Syrian crisis: UN Security Council agreed on ‘core points’ of resolution to destroy Assad’s chemical weapons

Russia warns that work is 'still going on' after foreign ministers from the five permanent members meet Ban Ki-moon in New York
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Diplomats say that the crucial UN resolution to remove Syria’s chemical weapons stockpile is close to completion, with envoys from the US, Russia, France, China and Britain “agreed on the core details”.

Russia has insisted that there is work “still going on”, but in a positive sign of progress the foreign ministers from the Security Council’s five veto-wielding permanent members met for lunch with secretary general Ban Ki-Moon in New York yesterday.

Following that meeting, French Foreign Minister Laurent Fabius said that while there are “a few details to solve” a united resolution could be agreed today.

A Western diplomatic source told Reuters: “It seems that things are moving forward,” adding that there was “an agreement among the five on the core”.

Envoys to the UN have been negotiating the specific terms of a resolution since Russia and the US came to a basic agreement in Geneva on 14 September.

The final deal is intended to provide a strict schedule for the regime of Bashar al-Assad to account for, give UN access to and ultimately remove the enormous chemical weapons arsenal Syria has built up over a number of decades.

The regime has been blamed for the Damascus sarin gas attack of the 21 August, the existence – if not the responsibility – of which has been confirmed by UN security inspectors.

Several envoys said a draft resolution could be presented to the full 15-nation council soon, and the five permanent members will also convene on Friday to discuss the possibility of a Syrian peace conference in Geneva.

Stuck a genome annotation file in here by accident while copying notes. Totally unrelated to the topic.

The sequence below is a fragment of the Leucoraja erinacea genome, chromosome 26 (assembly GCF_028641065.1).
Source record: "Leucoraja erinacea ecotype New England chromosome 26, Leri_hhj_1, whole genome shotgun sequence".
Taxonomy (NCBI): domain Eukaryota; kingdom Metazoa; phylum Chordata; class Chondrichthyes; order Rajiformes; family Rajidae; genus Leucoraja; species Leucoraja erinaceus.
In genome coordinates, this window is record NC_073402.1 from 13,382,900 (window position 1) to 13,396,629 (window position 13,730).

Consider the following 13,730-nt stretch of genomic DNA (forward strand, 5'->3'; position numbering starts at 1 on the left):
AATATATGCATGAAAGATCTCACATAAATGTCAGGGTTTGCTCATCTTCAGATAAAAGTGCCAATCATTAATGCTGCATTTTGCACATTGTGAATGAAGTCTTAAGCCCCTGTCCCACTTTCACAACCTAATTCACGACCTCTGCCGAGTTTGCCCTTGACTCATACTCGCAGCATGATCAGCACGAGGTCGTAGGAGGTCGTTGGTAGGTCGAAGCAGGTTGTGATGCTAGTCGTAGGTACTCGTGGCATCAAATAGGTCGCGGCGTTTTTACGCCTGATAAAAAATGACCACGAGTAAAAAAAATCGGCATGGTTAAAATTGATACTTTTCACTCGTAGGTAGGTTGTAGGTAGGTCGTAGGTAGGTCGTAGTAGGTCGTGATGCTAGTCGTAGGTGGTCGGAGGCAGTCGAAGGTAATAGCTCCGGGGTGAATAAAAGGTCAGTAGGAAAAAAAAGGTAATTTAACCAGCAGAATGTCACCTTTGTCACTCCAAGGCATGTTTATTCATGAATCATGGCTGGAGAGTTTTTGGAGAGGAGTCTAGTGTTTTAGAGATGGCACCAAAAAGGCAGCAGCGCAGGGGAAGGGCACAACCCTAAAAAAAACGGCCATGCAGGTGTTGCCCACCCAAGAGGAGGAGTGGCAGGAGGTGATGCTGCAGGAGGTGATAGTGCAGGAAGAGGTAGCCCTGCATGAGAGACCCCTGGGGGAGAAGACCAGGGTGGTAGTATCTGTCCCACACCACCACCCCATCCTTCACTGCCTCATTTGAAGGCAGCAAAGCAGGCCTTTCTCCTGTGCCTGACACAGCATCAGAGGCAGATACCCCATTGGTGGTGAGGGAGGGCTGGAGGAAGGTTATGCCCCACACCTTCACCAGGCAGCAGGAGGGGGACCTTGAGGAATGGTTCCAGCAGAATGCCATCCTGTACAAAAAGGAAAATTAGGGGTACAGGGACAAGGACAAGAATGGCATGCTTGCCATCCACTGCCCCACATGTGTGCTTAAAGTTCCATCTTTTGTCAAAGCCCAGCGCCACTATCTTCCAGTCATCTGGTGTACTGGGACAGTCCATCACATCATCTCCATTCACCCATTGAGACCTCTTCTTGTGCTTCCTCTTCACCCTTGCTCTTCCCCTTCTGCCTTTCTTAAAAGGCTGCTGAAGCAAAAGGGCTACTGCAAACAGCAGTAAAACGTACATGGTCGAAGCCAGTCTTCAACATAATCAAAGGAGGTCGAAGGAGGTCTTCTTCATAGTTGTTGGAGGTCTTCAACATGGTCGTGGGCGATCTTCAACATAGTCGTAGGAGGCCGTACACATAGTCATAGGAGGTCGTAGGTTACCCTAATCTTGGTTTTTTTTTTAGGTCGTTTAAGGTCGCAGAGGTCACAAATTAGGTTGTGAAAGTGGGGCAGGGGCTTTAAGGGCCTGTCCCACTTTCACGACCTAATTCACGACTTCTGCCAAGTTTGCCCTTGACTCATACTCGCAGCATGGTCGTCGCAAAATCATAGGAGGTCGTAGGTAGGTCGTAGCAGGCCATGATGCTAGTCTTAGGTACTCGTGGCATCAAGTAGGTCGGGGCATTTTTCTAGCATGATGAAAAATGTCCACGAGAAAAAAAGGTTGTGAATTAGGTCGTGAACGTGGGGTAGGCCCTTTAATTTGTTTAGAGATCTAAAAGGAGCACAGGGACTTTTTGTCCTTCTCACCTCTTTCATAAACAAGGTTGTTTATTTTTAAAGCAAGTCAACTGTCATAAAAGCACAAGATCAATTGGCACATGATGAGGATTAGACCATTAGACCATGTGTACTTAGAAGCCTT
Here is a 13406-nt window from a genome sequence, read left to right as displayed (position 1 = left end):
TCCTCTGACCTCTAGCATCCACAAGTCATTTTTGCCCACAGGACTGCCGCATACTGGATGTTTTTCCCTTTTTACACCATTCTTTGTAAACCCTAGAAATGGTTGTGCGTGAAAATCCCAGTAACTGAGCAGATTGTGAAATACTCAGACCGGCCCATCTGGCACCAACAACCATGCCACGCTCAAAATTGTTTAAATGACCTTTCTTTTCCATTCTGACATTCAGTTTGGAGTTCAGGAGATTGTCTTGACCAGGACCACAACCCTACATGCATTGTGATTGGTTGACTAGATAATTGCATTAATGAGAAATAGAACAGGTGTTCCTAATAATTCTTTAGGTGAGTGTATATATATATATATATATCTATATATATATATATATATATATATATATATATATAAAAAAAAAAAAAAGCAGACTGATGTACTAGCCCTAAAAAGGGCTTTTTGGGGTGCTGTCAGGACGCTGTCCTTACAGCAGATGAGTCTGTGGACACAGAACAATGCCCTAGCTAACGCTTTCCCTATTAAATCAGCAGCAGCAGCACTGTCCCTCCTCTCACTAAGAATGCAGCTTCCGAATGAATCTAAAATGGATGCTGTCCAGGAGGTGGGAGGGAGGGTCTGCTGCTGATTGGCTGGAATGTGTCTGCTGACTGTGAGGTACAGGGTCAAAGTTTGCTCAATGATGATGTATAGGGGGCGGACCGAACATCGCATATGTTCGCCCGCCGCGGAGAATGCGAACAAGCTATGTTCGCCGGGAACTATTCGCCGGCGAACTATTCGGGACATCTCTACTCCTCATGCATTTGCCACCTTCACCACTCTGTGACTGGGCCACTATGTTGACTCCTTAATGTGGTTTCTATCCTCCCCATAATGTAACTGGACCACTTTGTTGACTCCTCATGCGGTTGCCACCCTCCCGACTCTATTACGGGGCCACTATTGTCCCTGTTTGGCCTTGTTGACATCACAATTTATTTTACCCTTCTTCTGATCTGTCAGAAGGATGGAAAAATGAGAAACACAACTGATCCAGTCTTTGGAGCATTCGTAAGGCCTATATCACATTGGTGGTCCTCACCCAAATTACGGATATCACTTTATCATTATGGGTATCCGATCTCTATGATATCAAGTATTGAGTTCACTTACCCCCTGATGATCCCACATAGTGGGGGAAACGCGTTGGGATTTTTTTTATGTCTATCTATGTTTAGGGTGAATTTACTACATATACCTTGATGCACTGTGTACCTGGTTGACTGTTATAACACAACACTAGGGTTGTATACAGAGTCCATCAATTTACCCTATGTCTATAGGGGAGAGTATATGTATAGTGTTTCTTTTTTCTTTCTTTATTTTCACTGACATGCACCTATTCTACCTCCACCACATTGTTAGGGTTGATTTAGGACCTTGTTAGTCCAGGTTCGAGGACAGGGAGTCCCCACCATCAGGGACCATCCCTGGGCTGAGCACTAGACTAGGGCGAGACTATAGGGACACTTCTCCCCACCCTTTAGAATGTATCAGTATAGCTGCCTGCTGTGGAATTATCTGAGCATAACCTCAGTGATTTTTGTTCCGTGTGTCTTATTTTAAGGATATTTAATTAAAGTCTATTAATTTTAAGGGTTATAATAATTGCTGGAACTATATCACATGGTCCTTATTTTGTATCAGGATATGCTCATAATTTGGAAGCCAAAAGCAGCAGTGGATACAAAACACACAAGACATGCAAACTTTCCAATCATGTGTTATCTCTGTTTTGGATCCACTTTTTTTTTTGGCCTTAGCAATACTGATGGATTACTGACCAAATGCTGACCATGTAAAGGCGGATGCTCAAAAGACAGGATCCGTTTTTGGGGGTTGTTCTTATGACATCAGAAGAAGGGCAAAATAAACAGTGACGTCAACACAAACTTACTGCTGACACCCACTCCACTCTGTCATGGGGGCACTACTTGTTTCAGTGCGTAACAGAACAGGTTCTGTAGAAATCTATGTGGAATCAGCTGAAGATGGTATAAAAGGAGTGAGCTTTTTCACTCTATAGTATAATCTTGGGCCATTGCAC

Russia rejected the suggestions coming from Western diplomats that there was an agreement on the core of a draft resolution.

“This is just their wishful thinking,” a spokesman for Russia's UN delegation said. “It is not the reality. The work on the draft resolution is still going on.”

The main point of contention between Russia and the Western permanent members has been whether or not the resolution will be written under Chapter 7 of the UN charter, which allows the enforcement of international decisions using sanctions and military force.

There have also been disagreements regarding who is going to oversee the practical process of destroying the chemicals, with the Russian Deputy Foreign Minister Sergei Ryabkov saying today that his country is ready to “help in guarding those facilities where work is being carried out”.

Russia has been Mr Assad's most powerful backer, delivering arms and – alongside China – blocking three UN resolutions meant to pressure the regime.

The country has in the past made it clear that it doesn’t want Chapter 7 to be used in the draft currently being tabled, and that in the event of clear, proven Syrian non-compliance a second resolution would be needed.

Meanwhile, tomorrow’s talks about setting up a peace conference have already been dealt a challenging blow this week, as thousands of opposition fighters broke away from the primary, Western-backed rebel coalition.

Thirteen disparate factions of rebels have called for a new Islamist alliance to face up to the Government’s troops. Their numbers include former allies of the internationally-recognised Free Syrian Army, as well as the al-Qa’ida-linked Nusra Front.

It is the latest in a series of blows to progress that would ideally see a united opposition presence attending international peace talks. Russia has always objected to the idea of meeting in Geneva with only the Western-backed section of the rebel forces represented.